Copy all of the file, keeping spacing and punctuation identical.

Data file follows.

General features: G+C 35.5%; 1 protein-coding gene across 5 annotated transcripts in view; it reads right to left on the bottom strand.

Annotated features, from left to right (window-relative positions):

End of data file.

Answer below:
General features: G+C 35.5%; 1 protein-coding gene across 5 annotated transcripts in view; it reads right to left on the bottom strand.

Annotated features, from left to right (window-relative positions):